Small grain planting has begun in Kent County. A few growers have already planted barley and are getting ready to plant winter wheat. Past research has shown the optimal planting dates in Kent County are October 1-10 for barley and October 8-22 for wheat. Planting small grains too early can lead to excessive growth that leaves plants susceptible for cold injury. Other early planting risks include being more attractive to aphids (which can vector Barley Yellow Dwarf Virus) and Hessian fly damage. Planting too late does not give small grains enough time to form fall tillers and adequate root systems prior to winter. Fall tillers are important as they are responsible for producing a majority of the grain. While a warm fall or early winter will be more forgiving to late planted small grains, using the suggested planting dates above sets the crop up for maximum yield potential.
TIP: The Hessian Fly free dates in Delaware are: October 3 (New Castle County), October 8 (Kent County), and October 10 (Sussex County). Another way to determine the optimal planting date for wheat is to use the expected first frost date which is October 15 in Kent County. Wheat planting should occur one week prior to and after this date (October 8-22).
Seeding Rates & Plant Stands
Achieving an optimal plant stand should also be a high priority. The goal is to have a final stand of 22-25 wheat plants per square foot. Therefore, a seeding rate of 30-35 seeds per square foot, which roughly equals 1.3-1.5 million seeds per acre, is recommended. Seeding rates will need to be adjusted upward for later plantings. Additional considerations which may need an increased seeding rate include planting method (broadcast versus drilled) and tillage practice (full tillage, minimum tillage, or no-till). Adjust the seeding rate so that you achieve 22-25 plants per square foot. Barley seeding rates should also be 30-35 seeds per square foot with a final plant stand of 26-28 plants per square foot when seeded during the optimal planting date. The same adjustments concerning wheat planting will need to be considered for barley planting. Below is an example of how to covert square foot to row foot:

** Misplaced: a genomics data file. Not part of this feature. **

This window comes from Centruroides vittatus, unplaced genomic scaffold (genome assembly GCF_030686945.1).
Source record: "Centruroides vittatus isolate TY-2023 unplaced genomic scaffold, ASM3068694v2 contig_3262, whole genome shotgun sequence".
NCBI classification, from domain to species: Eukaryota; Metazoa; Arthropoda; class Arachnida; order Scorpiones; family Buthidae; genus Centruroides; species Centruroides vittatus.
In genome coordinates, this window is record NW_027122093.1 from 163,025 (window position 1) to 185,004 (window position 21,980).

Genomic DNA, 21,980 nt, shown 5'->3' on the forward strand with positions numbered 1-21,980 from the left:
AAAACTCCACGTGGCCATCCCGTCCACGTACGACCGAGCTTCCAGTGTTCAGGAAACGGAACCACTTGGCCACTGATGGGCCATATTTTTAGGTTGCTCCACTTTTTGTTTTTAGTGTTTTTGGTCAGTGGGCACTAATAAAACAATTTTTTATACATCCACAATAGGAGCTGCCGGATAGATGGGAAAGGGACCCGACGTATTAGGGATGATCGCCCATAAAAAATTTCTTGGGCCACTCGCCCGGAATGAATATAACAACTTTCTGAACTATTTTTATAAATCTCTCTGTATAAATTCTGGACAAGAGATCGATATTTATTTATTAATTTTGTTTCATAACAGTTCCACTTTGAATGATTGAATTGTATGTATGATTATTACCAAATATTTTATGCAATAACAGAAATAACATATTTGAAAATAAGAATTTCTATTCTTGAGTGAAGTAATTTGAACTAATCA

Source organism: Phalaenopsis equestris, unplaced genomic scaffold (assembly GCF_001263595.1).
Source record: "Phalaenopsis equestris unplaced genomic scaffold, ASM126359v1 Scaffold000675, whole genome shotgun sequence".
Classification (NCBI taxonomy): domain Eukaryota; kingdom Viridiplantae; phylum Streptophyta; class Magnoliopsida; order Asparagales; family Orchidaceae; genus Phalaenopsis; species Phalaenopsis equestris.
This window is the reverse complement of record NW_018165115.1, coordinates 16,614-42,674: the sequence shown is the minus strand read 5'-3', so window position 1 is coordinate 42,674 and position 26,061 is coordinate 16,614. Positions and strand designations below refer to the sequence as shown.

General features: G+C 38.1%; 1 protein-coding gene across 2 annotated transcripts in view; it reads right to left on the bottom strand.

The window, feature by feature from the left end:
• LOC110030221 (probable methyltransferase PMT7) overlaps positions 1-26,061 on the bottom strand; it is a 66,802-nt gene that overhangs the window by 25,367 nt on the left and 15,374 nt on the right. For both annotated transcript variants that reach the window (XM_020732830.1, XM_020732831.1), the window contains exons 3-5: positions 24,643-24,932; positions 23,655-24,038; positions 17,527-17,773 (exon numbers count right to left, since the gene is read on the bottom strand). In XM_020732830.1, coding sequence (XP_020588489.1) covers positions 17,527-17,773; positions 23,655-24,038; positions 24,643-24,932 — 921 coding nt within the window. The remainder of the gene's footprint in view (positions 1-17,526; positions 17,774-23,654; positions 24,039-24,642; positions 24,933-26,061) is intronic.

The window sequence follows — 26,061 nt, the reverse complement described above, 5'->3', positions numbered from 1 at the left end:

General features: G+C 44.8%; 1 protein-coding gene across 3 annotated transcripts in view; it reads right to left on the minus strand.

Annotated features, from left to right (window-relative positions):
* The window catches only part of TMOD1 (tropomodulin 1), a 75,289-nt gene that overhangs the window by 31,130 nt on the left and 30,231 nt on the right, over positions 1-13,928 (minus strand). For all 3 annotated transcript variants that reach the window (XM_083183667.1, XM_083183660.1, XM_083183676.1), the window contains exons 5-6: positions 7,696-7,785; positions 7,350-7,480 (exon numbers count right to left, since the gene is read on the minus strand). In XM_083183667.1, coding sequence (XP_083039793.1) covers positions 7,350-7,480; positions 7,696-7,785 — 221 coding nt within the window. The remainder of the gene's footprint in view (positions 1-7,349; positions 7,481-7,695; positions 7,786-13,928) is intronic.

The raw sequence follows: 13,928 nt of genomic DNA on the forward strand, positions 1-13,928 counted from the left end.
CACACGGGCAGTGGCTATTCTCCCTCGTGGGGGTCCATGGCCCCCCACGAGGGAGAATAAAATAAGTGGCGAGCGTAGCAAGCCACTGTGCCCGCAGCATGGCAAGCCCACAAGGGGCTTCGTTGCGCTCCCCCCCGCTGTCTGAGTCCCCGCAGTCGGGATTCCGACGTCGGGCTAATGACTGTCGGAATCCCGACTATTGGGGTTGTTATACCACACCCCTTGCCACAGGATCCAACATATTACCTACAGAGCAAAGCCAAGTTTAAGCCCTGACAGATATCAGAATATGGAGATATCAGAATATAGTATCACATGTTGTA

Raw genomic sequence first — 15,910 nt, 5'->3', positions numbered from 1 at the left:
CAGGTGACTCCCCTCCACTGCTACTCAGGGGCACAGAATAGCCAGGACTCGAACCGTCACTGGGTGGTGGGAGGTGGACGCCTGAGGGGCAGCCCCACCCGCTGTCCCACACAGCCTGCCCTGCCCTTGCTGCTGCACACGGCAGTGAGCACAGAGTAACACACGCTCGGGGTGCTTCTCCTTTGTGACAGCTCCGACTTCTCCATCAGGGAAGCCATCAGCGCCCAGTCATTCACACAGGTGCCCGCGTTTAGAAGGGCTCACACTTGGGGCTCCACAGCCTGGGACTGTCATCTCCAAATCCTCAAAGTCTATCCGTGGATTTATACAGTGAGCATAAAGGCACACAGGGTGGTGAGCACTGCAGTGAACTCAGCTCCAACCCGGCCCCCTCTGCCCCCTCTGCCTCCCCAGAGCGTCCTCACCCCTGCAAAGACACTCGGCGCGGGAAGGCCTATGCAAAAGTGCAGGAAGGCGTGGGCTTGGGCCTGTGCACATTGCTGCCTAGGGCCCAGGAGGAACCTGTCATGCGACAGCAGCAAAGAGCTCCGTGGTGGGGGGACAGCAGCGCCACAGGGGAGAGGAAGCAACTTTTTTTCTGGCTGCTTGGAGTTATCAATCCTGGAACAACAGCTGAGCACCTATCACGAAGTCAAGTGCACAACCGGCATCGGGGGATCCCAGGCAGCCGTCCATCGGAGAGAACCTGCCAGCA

Example 1. If the goal is 35 seeds per square foot, then how many seeds in a row foot with six inch drill spacing?
6 inch drill spacing multiplied by 12 inches equals 72 square inches of area
72 square inches of area divided by 144 inches in a square foot equals .5 square foot per row foot.
35 seeds per square foot multiplied by .5 square foot per row foot equals 17.5 seeds per row foot.
The answer is 17.5 seeds per row foot with a 6 inch drill.
Use your desired seeding rate and drill spacing to convert to seeds per row foot.
TIP: If broadcast and incorporating, using a homemade square foot using ½” PVC works well. You will need four 90 degree elbows and roughly 48” of pipe. Alternatively, this same device can be used to measure combine harvest losses for corn, soybeans, and wheat.
A common rotation for our area is corn-wheat-soybeans or corn-barley-soybeans. Special consideration should be given to seeding small grains after corn, especially in 2013 due to the high corn yields. High yields typically meant plants were healthier with additional residue to deal with. Residue management has become the focus of equipment manufactures as many growers have transitioned over using less tillage to do the same job.